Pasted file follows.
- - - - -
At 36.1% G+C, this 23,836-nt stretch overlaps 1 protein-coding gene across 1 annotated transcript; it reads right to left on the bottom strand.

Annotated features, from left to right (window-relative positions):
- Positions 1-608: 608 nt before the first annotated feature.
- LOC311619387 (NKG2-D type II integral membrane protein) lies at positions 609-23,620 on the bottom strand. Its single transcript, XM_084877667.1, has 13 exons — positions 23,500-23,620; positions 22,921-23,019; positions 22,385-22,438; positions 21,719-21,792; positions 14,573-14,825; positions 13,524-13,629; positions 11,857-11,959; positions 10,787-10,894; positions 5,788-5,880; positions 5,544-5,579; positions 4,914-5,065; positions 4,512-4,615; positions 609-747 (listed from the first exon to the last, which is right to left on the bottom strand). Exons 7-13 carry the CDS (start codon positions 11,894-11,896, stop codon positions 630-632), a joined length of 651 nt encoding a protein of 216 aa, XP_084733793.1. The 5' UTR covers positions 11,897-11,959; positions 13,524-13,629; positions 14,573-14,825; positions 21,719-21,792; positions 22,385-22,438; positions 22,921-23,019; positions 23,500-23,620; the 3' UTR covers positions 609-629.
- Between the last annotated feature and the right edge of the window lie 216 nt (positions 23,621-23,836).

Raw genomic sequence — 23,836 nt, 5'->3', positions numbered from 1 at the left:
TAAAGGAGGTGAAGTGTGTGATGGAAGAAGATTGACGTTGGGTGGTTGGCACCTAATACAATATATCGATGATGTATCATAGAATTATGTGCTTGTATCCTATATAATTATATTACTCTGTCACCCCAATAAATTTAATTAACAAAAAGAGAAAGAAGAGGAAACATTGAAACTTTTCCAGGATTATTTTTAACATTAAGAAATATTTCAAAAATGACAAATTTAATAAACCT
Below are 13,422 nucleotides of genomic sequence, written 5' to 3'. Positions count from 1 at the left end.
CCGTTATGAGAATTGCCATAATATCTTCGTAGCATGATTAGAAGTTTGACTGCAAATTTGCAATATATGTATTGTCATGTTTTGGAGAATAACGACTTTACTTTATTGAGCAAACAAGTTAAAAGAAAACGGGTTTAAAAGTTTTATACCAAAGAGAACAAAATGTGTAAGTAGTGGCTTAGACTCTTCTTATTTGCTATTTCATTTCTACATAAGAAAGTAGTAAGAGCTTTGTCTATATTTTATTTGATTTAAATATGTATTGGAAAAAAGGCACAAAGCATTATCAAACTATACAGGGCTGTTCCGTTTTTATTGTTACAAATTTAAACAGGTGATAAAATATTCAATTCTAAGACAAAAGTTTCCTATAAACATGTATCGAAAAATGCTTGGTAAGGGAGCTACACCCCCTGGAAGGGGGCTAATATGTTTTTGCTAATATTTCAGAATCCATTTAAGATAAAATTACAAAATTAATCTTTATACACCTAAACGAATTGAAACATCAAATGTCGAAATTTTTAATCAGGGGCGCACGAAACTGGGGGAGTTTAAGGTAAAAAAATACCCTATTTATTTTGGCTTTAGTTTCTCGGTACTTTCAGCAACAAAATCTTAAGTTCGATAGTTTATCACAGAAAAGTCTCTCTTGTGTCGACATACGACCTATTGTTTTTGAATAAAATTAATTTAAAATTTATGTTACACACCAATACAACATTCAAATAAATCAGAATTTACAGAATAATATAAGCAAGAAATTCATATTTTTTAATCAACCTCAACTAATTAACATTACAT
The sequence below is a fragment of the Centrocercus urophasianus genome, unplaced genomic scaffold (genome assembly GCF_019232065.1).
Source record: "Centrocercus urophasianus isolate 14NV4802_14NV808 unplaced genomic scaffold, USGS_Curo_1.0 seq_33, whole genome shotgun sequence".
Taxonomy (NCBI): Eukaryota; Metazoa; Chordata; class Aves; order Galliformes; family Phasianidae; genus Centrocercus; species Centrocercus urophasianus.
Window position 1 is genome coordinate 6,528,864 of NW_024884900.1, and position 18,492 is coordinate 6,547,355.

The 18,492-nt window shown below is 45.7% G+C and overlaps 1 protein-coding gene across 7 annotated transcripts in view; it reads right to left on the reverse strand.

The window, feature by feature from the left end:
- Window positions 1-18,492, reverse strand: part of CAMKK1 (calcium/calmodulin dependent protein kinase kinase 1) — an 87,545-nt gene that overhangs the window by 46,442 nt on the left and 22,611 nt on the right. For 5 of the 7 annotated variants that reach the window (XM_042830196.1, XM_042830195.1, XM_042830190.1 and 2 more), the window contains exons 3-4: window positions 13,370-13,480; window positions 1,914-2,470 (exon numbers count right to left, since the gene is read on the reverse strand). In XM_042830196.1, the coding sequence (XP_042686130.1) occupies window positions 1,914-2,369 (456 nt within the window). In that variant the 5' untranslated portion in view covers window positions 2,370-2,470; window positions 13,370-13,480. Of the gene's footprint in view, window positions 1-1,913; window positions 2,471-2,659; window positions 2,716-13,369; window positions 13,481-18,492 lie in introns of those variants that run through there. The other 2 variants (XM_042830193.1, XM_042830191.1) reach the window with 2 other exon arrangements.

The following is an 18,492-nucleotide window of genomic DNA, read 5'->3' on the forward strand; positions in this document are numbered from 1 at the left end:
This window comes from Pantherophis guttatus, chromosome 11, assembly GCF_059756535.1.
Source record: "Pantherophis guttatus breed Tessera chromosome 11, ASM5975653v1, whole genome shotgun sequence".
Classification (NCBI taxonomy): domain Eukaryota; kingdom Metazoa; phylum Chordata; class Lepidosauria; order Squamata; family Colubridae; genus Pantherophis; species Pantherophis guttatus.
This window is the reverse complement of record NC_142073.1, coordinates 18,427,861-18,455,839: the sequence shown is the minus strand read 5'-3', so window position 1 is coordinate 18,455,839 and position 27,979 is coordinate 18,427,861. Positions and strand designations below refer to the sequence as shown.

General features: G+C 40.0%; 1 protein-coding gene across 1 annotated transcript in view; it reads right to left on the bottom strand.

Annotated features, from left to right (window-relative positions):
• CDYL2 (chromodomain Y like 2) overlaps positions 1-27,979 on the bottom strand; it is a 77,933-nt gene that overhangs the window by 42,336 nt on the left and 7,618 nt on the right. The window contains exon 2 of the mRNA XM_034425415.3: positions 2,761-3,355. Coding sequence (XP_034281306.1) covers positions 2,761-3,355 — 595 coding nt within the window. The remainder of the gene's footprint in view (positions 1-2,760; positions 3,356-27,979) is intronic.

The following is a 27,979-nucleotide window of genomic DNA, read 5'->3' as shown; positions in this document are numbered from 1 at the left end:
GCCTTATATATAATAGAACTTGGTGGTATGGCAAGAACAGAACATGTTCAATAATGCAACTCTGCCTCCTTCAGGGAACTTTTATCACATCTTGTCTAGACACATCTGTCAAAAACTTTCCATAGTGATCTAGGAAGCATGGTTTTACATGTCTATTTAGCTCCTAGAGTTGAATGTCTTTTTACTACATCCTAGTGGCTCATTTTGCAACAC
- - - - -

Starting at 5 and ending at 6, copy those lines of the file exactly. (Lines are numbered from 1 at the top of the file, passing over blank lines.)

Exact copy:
- Between the last annotated feature and the right edge of the window lie 216 nt (positions 23,621-23,836).

Raw genomic sequence — 23,836 nt, 5'->3', positions numbered from 1 at the left: